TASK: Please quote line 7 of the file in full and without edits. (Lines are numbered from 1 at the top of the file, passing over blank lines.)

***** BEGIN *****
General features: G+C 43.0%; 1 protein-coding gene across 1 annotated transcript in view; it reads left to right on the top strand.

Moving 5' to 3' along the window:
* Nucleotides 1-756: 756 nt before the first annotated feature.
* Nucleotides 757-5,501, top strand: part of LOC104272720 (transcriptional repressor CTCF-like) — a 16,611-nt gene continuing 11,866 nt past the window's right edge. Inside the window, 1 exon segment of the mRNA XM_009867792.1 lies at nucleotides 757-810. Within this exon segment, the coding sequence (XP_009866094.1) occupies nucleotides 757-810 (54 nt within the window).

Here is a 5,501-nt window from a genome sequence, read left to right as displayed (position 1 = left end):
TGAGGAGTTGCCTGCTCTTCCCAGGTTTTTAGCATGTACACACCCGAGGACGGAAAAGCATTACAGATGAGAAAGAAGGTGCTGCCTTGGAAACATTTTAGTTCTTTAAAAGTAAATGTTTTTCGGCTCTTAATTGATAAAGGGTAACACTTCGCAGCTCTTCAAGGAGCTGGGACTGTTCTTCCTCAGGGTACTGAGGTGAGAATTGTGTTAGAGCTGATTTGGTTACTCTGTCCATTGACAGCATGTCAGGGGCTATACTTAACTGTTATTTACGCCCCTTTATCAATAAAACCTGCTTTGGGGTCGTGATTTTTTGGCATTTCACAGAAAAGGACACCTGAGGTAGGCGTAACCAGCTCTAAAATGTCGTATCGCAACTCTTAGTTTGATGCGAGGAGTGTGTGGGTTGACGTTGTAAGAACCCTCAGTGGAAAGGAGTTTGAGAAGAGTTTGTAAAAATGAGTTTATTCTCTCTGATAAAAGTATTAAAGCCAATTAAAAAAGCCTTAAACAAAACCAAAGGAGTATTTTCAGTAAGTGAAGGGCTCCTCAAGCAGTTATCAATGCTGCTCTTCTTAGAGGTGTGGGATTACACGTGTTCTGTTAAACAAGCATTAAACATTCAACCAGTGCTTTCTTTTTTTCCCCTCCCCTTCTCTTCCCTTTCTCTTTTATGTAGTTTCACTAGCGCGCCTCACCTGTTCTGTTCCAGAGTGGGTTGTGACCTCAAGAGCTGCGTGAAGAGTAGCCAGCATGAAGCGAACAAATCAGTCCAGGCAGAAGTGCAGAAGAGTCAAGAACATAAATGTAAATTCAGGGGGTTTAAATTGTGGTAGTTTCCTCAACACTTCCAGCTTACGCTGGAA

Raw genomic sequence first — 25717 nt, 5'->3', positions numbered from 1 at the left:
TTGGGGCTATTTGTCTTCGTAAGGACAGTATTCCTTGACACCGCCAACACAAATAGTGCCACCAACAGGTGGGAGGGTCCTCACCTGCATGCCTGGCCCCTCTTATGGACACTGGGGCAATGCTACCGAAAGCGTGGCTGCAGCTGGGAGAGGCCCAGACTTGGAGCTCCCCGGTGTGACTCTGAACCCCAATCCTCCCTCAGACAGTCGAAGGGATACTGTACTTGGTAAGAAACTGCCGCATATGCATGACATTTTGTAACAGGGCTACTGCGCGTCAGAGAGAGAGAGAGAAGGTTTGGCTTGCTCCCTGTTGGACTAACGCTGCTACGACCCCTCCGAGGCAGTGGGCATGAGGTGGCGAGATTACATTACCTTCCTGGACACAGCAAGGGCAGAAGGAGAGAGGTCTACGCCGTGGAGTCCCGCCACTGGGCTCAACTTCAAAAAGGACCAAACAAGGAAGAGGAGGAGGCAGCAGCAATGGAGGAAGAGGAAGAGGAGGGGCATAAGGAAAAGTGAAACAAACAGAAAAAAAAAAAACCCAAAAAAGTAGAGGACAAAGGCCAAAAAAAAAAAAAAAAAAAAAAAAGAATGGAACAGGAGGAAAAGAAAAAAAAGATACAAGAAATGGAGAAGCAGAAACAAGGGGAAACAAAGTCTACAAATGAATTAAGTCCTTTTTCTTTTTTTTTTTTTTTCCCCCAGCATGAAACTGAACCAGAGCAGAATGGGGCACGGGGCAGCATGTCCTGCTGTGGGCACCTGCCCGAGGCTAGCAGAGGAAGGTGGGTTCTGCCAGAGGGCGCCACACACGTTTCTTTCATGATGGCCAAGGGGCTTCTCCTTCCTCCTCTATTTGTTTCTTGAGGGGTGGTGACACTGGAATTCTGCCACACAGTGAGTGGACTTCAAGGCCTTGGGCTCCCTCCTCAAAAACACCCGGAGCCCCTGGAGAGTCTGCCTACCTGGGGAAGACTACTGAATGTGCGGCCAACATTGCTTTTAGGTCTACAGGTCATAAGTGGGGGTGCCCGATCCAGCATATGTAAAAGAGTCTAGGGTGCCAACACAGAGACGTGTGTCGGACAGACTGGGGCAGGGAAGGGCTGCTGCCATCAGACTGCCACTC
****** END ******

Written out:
Raw genomic sequence first — 25717 nt, 5'->3', positions numbered from 1 at the left: